Taj Mahal — the Enduring Beauty That Gives Life to Death

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You can relive the history of the great Muslim Mogul Indian Empire by visiting its magnificent imperial palaces, grand red forts, and great mosques in the northern Indian cities of Delhi and Agra. But the best advice of travellers throughout the ages — and I couldn’t agree more — is that you should visit the Taj Mahal last. Its great beauty and profound, lasting effect on the soul are guaranteed to cast a shadow that dwarfs all the finest palaces, forts, mosques and monuments. In fact, no one has ever felt satisfied even with the most eloquent descriptions or most captivating pictures of the Taj. Trying to appreciate it in only one sensory dimension at a time is like trying to capture the beaming eyes of a person in love, using words and images, instead of the lover’s actual presence.

But novelists, historians and poets have tried, nevertheless. One has written:

"Not architecture! As all others are, But the proud passion of an Emperor’s love Wrought into living stone, which gleams and soars With body of beauty shrining soul and thought."

The Taj (which is Arabic for Crown) is the memorial expression of a grieving man’s love for his dead wife. But it is a gift of life as well, a soaring monument to remember her by, and which has asked all humanity ever since to remember them both.

Out of respect for Shah Jahan, the Muslim Emperor of India, and his beloved wife Queen Mumtaz Mahal, the Taj Mahal should not be described only as a tomb, mausoleum or sepulcher. Although these descriptions are all accurate, they are also restricted to thoughts of death, whereas the Taj was built to celebrate a beautiful life.

The Muslim name of the woman in this love story, a name given by her husband, means "the Exalted One — or the Crown — of the Palace."

And the message of love from a man whose own name meant "Emperor of the World" was this unparalleled building, the Taj Mahal. Over the years it has more than deserved its poetic description as "the most lovable monument ever erected."

Shah Jahan, who ruled from 1628-1658, was the grandson of Akbar the Great who unified most of India in a flourishing Empire. Although the Moguls ruled India for just over three centuries (from 1526 to 1857), they left a lasting legacy on the subcontinent. "They were the geniuses who unified India; they hypnotized her, they branded her, they left their legacy in a sequence of events which reflect their charisma," wrote American historian Waldemar Hansen in his excellent 1972 book, The Peacock Throne: The Drama of Mogul India.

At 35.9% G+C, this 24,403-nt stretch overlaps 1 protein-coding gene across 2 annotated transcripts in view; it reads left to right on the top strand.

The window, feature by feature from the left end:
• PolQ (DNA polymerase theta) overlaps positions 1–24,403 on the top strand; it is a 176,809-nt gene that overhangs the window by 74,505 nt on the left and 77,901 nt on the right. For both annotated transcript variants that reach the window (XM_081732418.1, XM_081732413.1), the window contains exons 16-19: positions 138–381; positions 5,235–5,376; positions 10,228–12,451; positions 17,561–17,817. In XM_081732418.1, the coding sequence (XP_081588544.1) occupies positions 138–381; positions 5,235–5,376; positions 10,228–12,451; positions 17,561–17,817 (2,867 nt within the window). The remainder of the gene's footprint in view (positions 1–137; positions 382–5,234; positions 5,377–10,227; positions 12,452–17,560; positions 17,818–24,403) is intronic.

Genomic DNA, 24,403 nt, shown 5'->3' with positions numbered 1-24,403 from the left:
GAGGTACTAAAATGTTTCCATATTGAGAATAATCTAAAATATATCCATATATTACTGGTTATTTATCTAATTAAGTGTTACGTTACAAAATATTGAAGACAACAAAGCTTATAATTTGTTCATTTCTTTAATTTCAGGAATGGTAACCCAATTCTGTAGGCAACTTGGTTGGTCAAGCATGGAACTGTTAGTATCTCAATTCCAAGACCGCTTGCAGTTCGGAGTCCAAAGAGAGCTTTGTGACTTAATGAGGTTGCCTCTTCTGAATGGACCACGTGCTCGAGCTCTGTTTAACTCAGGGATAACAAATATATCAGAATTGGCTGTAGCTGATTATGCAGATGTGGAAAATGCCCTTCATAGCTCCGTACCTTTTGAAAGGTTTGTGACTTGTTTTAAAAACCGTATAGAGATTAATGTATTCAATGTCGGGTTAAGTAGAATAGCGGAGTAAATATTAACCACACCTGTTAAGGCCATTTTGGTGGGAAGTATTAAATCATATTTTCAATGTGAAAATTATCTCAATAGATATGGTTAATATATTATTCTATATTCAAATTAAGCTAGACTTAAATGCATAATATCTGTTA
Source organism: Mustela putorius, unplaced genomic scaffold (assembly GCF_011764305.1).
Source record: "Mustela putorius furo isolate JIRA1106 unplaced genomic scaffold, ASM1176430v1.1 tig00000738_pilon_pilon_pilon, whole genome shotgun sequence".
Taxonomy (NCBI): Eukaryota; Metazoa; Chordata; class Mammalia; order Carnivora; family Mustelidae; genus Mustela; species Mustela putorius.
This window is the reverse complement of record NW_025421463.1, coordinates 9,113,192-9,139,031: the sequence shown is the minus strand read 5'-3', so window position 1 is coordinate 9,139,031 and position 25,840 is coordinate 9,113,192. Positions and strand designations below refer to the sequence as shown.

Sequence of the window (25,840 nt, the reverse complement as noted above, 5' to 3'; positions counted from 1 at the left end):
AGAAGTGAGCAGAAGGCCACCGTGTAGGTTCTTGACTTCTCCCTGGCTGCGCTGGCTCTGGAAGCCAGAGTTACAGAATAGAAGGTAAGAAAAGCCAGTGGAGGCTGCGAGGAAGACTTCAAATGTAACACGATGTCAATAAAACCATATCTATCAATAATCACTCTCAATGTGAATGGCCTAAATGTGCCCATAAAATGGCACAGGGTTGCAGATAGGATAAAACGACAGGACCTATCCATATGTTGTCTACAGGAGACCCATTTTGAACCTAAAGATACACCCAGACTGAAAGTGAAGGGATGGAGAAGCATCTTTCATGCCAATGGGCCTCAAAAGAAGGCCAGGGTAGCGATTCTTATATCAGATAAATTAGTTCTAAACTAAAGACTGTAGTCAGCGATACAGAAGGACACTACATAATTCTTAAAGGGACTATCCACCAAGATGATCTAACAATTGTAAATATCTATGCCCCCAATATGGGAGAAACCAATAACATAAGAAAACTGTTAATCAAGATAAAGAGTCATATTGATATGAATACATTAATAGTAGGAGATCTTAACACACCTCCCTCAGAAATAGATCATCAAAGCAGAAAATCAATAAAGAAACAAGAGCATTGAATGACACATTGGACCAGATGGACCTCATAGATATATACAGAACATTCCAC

Mumtaz Mahal, a great beauty who married Shah Jahan at age 19, could not know then that less than two decades later, her tragic death during childbirth would inspire her bereaved husband to build the greatest monument of modern times; indeed, a true architectural wonder of the world.

In keeping with Muslim tradition, Mumtaz Mahal was buried under a few feet of earth, where Shah Jahan himself laid her, at the centre of the Taj in the city of Agra. Later, his body would rest beside hers.

Queen Nur Jahan, the aunt of Mumtaz Mahal, was another outstanding Muslim woman. Nur Jahan was married to Emperor Jahangir (Mumtaz Mahal’s father-in- law) who ruled India from 1605 to 1627. Nur Jahan (whose name means the Light of the World) was also known as Nur Mahal (the Light of the Palace). She was one of the most remarkable Queens in history, for she came to rule practically all of India, and is one of only two Muslim Queens — the other was Shagrat-ul-Dor of Egypt — whose signature appears on official state documents.

The Mogul Empire in India began in 1526 with Babur, a descendant of both Ghengis Khan the Tartar, and Tamurlane, the Turk. The Empire ended with the British occupation in 1857.

It was Babur’s grandson, Akbar the Great, who made Agra (situated on the Jumna River) his capital and where he built his magnificent Red Fort of Agra, which took eight years to complete. Akbar also renamed Agra after himself, Akbarabad, when he moved his court there from Delhi.

A few years later, Akbar ordered the creation of another great city only 50 kms from Akbarabad — the magnificent Fatahpur Sikri, near the home of his spiritual teacher, Slim Cheshti. But it was at Agra (or Akbarabad) that Akbar the Great died and was buried. Today, his tomb still attracts visitors.

If Akbar the Great built himself a permanent place in world history, his grandson Shah Jahan made an even stronger imprint with the Taj Mahal.

American writer Patricia Kendall wrote about the Taj in her 1931 book, Come with Me to India: "It is the most beautiful building in the entire world – the most perfect creation of its kind that the mind and hand of man have ever achieved. I have never known of anyone who has been disappointed in this sublime structure, no matter how far he has journeyed. It is a reward for all the distances one may have traveled – a recompense for all one may have endured to reach it. It far exceeds all anticipations."

I fully agree.

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